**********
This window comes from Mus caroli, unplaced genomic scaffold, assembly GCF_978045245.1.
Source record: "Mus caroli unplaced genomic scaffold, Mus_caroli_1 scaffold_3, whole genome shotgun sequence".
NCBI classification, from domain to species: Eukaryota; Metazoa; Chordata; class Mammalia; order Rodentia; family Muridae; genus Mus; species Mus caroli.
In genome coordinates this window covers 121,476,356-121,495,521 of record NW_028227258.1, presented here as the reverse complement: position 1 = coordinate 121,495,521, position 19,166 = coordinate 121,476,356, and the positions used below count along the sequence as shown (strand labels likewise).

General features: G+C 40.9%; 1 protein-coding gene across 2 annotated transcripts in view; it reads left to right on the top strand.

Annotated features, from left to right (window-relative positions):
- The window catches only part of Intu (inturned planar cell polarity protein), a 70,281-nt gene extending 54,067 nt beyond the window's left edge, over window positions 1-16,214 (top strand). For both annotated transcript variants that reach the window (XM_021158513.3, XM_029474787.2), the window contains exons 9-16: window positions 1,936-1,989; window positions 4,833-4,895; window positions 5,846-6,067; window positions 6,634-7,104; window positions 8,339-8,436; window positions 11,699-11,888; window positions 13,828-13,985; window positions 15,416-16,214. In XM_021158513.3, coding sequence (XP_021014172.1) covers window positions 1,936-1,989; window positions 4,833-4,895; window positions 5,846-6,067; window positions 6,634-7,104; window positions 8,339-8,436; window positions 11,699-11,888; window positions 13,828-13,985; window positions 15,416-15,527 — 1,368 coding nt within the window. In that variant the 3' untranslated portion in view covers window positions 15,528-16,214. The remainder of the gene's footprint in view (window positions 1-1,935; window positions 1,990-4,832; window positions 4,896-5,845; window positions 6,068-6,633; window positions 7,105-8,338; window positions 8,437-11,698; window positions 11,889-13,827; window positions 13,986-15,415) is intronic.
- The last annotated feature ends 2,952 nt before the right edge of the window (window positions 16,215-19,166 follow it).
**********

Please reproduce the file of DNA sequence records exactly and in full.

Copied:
This window comes from Mus caroli, unplaced genomic scaffold, assembly GCF_978045245.1.
Source record: "Mus caroli unplaced genomic scaffold, Mus_caroli_1 scaffold_3, whole genome shotgun sequence".
NCBI classification, from domain to species: Eukaryota; Metazoa; Chordata; class Mammalia; order Rodentia; family Muridae; genus Mus; species Mus caroli.
In genome coordinates this window covers 121,476,356-121,495,521 of record NW_028227258.1, presented here as the reverse complement: position 1 = coordinate 121,495,521, position 19,166 = coordinate 121,476,356, and the positions used below count along the sequence as shown (strand labels likewise).

General features: G+C 40.9%; 1 protein-coding gene across 2 annotated transcripts in view; it reads left to right on the top strand.

Annotated features, from left to right (window-relative positions):
- The window catches only part of Intu (inturned planar cell polarity protein), a 70,281-nt gene extending 54,067 nt beyond the window's left edge, over window positions 1-16,214 (top strand). For both annotated transcript variants that reach the window (XM_021158513.3, XM_029474787.2), the window contains exons 9-16: window positions 1,936-1,989; window positions 4,833-4,895; window positions 5,846-6,067; window positions 6,634-7,104; window positions 8,339-8,436; window positions 11,699-11,888; window positions 13,828-13,985; window positions 15,416-16,214. In XM_021158513.3, coding sequence (XP_021014172.1) covers window positions 1,936-1,989; window positions 4,833-4,895; window positions 5,846-6,067; window positions 6,634-7,104; window positions 8,339-8,436; window positions 11,699-11,888; window positions 13,828-13,985; window positions 15,416-15,527 — 1,368 coding nt within the window. In that variant the 3' untranslated portion in view covers window positions 15,528-16,214. The remainder of the gene's footprint in view (window positions 1-1,935; window positions 1,990-4,832; window positions 4,896-5,845; window positions 6,068-6,633; window positions 7,105-8,338; window positions 8,437-11,698; window positions 11,889-13,827; window positions 13,986-15,415) is intronic.
- The last annotated feature ends 2,952 nt before the right edge of the window (window positions 16,215-19,166 follow it).